There’s No Denying Social Media’s Buzz. But How Real Is It?
I recently read (and misplaced) an article deriding many social media “consultants” as carpetbaggers, and after reading a presentation to a trade association by a social media “guru” I’d say that’s true for at least one of them.
Naturally, this isn’t a blanket condemnation of social media consultants. After all, I’m a True Believer (note the caps) in engagement marketing, which qualifies me as someone willing to believe in the long-term power of connection with your audience.
So instead of condemnation, consider this a call for sanity.
In the marketing world, social media channels should meet the same performance standards as other, less-glamorous marketing channels. But the buzz is hard to escape – as is the sense that more than a few consultants aren’t doing their clients any favors.
Online Marketing Tough Love
I’m in the midst of teaching an Online Marketing Boot Camp – a class I developed for a local economic development agency. Even at the outset, social media reared up on its hind legs, demanding attention.
My students want to know if they should dive in. I’ve got two more weeks to figure it out.
Over the last month, I’ve read a lot of “Ten Reasons Why Every Primate Should Have a Twitter/Facebook/MySpace Presence” posts.
What’s striking is how few of those Top 10 “reasons” offer any hope of revenue. After all, I’m teaching small business owners and micro-entrepreneurs – people with limited time, and long, long to-do lists.
It’s easy to rave about the blue-sky benefits of Twitter and Facebook. But harder to define the dollars-and-cents return – especially when most of my students didn’t enter the business world to become “content generators.”
Most have trouble sticking to a regular e-newsletter mailing schedule. And email/e-newsletters remain the ROI Kings of online marketing.
Yet the social media buzz is powerful – as are the temptations.
I consult with a small business client who’s done a great job putting their online marketing world in order.
Their Web site is solid (it’s running atop WordPress). They’re growing their monthly e-newsletter list (within a week of each mailing, the e-newsletter generates about half their revenue)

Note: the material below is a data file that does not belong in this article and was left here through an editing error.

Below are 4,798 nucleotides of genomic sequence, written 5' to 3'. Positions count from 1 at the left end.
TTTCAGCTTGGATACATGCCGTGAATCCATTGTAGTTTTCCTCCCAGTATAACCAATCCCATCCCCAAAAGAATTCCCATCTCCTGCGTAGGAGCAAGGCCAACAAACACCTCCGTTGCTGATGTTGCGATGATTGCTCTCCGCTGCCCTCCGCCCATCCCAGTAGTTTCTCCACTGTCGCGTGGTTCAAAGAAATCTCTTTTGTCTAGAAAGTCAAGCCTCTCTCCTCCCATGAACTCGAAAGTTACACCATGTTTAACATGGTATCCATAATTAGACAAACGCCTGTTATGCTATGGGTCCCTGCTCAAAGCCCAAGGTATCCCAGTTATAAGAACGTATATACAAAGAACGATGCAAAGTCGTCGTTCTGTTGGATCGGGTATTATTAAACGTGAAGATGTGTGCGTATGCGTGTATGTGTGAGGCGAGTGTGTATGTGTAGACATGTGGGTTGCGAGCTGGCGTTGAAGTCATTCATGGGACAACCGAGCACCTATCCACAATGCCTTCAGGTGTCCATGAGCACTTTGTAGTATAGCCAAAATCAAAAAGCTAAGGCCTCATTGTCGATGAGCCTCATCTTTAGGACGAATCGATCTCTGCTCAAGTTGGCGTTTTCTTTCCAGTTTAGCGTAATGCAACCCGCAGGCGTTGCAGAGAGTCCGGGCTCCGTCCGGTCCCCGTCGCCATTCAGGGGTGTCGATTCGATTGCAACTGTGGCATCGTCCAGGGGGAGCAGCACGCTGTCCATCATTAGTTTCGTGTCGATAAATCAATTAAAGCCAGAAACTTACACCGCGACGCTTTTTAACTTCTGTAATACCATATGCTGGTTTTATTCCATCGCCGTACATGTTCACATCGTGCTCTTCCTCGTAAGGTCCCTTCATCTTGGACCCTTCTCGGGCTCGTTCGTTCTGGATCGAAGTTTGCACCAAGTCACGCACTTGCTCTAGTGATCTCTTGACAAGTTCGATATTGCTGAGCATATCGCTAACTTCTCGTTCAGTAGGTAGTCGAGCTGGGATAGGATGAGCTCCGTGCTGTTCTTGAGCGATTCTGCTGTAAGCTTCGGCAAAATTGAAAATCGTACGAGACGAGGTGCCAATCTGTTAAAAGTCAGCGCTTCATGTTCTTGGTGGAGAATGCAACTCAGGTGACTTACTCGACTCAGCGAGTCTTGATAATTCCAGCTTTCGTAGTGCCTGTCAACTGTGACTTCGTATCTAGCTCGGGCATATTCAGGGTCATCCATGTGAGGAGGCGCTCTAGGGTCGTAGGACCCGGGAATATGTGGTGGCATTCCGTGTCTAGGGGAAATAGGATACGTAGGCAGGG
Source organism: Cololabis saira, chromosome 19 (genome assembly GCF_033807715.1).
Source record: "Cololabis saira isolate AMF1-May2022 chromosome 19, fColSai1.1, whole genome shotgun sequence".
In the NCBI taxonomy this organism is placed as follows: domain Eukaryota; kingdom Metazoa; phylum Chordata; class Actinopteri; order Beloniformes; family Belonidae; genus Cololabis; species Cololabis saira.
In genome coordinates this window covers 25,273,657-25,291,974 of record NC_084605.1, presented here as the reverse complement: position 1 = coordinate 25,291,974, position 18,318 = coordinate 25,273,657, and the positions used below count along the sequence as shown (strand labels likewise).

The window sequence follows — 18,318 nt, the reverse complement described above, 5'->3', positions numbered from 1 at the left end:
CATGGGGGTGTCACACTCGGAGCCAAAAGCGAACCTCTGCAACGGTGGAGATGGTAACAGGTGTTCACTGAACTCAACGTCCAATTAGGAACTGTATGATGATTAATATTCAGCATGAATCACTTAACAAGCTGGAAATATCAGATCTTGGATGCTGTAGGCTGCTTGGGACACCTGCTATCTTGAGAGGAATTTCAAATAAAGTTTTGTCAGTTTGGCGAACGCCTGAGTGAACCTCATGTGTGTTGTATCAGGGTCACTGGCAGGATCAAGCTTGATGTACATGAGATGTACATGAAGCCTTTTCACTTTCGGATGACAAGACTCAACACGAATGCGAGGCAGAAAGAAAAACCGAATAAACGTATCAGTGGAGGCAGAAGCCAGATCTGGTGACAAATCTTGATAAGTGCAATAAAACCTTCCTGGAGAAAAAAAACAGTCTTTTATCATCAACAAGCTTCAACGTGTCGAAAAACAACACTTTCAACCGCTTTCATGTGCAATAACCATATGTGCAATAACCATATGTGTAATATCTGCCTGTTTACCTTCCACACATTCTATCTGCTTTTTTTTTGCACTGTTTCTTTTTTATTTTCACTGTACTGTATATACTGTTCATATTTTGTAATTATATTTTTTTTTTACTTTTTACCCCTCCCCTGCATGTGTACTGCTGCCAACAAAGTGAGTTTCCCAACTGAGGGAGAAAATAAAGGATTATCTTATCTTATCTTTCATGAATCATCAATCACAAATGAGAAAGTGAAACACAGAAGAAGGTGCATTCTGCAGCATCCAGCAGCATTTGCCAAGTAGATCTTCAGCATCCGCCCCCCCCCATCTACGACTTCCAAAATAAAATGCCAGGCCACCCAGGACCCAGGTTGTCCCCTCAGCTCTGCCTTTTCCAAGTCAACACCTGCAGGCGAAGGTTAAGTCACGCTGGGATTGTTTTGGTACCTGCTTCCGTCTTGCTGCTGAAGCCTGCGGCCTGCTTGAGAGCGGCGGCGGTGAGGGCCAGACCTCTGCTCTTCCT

We launched their blog into a regular, google-pleasing, traffic-pulling orbit (no, we didn’t call it a blog – we wanted the publishing platform but not the baggage).
They’re a regional business, and yes, 95% of their new business comes via the Internet.
And yes, they’re asking me about social media.
My answer? Maybe.
Asking The Right Questions
First, let’s revisit the idea that new technology doesn’t drive marketing programs – business goals drive marketing programs. Investing time in a new media channel because it’s generating “buzz” doesn’t quite meet the bar.
In other words, the questions aren’t “Should we Twitter?” or “How about Facebook?”
It’s “Where are your customers? How do they want to be contacted? Can you deliver high-value content? How many media channels can you reasonably feed?” Then comes the biggie: “Do the contacts generated by social media convert into sales – or just traffic?”
In the case of several of my boot camp students, the answers to those questions suggest getting their online house in order before they launch social media initiatives. Sites should be dynamic and sticky. And – for most clients – an email program is a necessity.
Lest you think I’m a total unbeliever, I’ll say this: One of the boot camp students is an absolutely perfect fit for the hippest, hottest social media we can dredge up (fashion), and we’re going to go for it – though I’m suggesting an email program to turn short-term social medioids into long-term (profitable) customers.
For that small business client? I’m thinking it’s time to explore Facebook – but the second he misses an e-newsletter deadline, we’re taking the keys to Facebook away.
Keep marketing, Tom Chandler